The NCCA, as well as other organizations including the National Institute for Fitness and Sport, aided the growth of Indianapolis’s economy starting in the 1970s, as the city was putting forth the effort into becoming an international center of amateur sports. An abundance of other sports venues can be found throughout the city, namely the Lucas Oil Stadium, Bankers Life Fieldhouse, and the Indianapolis Tennis Center, to name a few.[4]

3.95 (1023 Reviews)

Hidden Paradise Campground is located at the edge of St. Paul, Indiana. This campground is mainly known because of Dream Lake, formerly a limestone mining quarry and now a lake for guests to use. According to Lynn Pahl, one of the owners, stone from Dream Lake was extracted and used to repair parts of the Pentagon in 2001. Visitors can swim, participate in a floating obstacle course, or float on paddleboards at Dream Lake for an additional fee. Flat Rock River runs through the property and serves as another campground feature; guests can rent kayaks, canoes, or river tubes to traverse the creek. Hidden Paradise Campground features six rental cabins and 184 RV sites equipped with water and power. Some RV sites also have sewer service, and all of them face Flat Rock River.

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4.4 (139 Reviews)

The Grand Wood Suites Is a small hotel located in Nashville Indiana. The small town is located near the Brown County state park, and Indianapolis is just under an hour away. The Grand Wood Suites have a total of nineteen units on three floors. located on a hill, guests have access to different levels of parking which allow every floor to be on ground level.  each suite is 600 square feet with a kitchenette and dining area, bedroom, private bath, and a living room, with a pullout sofa. Across the parking lot, events can be held for families, weddings, and businesses with advanced notice to the innkeepers. The owners strive to give guests a quiet and relaxing experience. They have specially made soundproof walls to help guests feel comfortable in the space.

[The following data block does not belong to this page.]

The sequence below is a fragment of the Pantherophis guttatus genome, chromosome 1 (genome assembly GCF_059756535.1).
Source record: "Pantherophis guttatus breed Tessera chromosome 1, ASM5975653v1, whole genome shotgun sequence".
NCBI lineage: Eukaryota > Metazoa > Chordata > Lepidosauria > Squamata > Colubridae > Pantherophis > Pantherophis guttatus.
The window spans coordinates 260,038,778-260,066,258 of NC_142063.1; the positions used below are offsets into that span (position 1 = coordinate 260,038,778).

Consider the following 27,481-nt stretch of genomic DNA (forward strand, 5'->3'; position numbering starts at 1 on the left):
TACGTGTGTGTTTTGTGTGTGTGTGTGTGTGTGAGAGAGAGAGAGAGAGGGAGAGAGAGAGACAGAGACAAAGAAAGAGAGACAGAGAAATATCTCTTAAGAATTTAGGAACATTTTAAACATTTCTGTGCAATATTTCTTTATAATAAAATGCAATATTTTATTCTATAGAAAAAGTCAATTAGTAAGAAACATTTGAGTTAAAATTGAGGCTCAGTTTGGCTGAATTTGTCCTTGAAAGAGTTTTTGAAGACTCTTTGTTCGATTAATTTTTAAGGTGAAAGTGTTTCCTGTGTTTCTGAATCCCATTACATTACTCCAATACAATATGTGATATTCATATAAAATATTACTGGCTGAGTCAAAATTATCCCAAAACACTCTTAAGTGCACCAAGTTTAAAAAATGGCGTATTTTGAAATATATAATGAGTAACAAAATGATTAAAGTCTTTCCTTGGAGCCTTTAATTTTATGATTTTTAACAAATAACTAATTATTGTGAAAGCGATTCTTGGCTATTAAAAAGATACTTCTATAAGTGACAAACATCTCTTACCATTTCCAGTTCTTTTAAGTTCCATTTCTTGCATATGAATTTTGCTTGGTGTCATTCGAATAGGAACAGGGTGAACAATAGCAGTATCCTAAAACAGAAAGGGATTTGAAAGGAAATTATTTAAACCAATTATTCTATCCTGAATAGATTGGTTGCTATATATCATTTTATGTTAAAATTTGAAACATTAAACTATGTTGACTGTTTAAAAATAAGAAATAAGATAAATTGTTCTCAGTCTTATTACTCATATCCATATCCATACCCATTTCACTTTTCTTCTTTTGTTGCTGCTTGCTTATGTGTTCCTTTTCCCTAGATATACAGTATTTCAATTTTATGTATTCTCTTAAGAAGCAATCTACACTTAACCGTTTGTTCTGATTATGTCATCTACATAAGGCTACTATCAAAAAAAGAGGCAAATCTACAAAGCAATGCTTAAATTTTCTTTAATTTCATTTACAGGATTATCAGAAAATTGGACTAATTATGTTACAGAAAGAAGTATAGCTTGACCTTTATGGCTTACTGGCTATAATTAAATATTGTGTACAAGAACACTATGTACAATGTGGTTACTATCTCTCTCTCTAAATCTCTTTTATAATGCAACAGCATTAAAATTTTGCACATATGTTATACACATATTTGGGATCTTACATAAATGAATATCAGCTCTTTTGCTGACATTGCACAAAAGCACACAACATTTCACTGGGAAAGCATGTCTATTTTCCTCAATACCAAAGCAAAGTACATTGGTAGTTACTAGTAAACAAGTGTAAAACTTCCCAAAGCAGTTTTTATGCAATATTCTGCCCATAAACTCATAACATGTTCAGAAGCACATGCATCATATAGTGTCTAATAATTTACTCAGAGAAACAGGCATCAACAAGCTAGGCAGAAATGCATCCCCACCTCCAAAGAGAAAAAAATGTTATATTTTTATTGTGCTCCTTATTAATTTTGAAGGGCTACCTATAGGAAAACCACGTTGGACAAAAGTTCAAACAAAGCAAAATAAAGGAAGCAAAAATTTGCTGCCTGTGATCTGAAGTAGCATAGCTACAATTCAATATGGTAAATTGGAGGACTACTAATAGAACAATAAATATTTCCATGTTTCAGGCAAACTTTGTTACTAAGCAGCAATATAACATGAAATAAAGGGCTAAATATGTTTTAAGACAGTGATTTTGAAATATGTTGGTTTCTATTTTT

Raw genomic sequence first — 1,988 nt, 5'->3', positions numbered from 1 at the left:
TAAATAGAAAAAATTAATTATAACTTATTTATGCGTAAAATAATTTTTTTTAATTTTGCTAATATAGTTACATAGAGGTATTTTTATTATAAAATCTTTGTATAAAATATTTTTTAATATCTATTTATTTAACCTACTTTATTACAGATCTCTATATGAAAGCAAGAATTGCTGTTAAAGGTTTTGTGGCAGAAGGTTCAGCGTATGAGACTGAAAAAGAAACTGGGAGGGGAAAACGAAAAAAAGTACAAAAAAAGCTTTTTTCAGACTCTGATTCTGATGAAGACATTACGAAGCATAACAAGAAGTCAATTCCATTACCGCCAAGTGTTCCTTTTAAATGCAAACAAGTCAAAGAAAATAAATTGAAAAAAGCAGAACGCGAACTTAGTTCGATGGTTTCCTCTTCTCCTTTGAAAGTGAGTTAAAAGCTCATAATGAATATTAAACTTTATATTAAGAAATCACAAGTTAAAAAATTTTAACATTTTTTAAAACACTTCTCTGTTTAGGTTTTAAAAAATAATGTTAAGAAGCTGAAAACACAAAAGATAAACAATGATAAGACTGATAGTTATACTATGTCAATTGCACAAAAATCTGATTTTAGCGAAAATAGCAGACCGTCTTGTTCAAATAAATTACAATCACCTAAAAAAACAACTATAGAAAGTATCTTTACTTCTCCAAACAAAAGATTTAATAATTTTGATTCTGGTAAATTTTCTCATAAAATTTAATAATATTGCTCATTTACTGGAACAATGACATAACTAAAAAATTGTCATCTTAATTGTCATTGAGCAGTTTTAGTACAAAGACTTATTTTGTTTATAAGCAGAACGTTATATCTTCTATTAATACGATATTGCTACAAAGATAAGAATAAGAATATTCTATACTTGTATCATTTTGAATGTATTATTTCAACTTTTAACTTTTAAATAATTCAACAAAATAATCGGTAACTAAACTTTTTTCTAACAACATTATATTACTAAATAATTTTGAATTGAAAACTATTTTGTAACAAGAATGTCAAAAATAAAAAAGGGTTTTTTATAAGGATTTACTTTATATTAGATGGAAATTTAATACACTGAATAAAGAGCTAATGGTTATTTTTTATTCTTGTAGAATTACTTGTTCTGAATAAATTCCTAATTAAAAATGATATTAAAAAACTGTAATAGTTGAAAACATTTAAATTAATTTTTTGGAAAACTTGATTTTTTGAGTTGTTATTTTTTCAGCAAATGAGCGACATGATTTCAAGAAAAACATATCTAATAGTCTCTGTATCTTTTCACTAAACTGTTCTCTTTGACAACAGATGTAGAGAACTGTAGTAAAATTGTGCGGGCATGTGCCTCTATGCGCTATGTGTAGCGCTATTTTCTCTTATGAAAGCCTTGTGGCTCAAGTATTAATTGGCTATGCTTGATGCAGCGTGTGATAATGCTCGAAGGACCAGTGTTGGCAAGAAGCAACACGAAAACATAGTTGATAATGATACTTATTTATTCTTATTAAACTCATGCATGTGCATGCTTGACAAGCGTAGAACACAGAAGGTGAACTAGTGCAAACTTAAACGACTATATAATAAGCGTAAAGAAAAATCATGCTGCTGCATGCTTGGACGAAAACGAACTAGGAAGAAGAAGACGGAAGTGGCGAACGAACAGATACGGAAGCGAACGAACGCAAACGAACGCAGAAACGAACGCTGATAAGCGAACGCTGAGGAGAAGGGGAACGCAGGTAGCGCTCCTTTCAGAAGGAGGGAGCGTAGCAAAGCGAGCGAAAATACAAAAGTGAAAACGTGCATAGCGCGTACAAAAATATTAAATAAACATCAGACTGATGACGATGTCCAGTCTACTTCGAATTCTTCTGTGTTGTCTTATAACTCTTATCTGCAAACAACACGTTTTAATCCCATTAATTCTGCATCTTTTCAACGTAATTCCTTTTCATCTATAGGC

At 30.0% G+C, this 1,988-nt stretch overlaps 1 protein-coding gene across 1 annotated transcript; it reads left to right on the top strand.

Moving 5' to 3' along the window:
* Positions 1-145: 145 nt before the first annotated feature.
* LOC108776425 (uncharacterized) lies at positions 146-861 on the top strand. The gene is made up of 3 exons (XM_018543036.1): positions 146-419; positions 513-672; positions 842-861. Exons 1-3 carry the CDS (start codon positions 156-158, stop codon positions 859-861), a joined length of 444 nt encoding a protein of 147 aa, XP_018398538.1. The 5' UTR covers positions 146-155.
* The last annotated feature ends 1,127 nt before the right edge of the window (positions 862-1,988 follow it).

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Mystic Waters Family Campground

Pendleton, Indiana

Mystic Waters Family Campground

Mystic Waters Family Campground is located near the edge of Pendleton, Indiana, which is a city found northeast of Indianapolis, Indiana. The business offers 45 RV sites, 72 tent spaces, and 25 cabins. Each of the RV spaces comes with water and electricity, and the three types of cabins are as follows: Rustic, Beachfront, and VIP, all of which offer different amenities inside. One can find a volleyball court, The Hangout public area, and three lakes on the grounds as well. Live music is often performed at The Hangout, and the lakes offer activities including swimming, kayaking, paddle boarding, catch-and-release fishing, and more. The company is pet friendly, allowing guests to bring up to two pets per site as long as they are kept on a leash. Mystic Waters Family Campground also offers shuttles to and from the Ruoff Music Center for larger shows and events, which is another venue for live music and entertainment.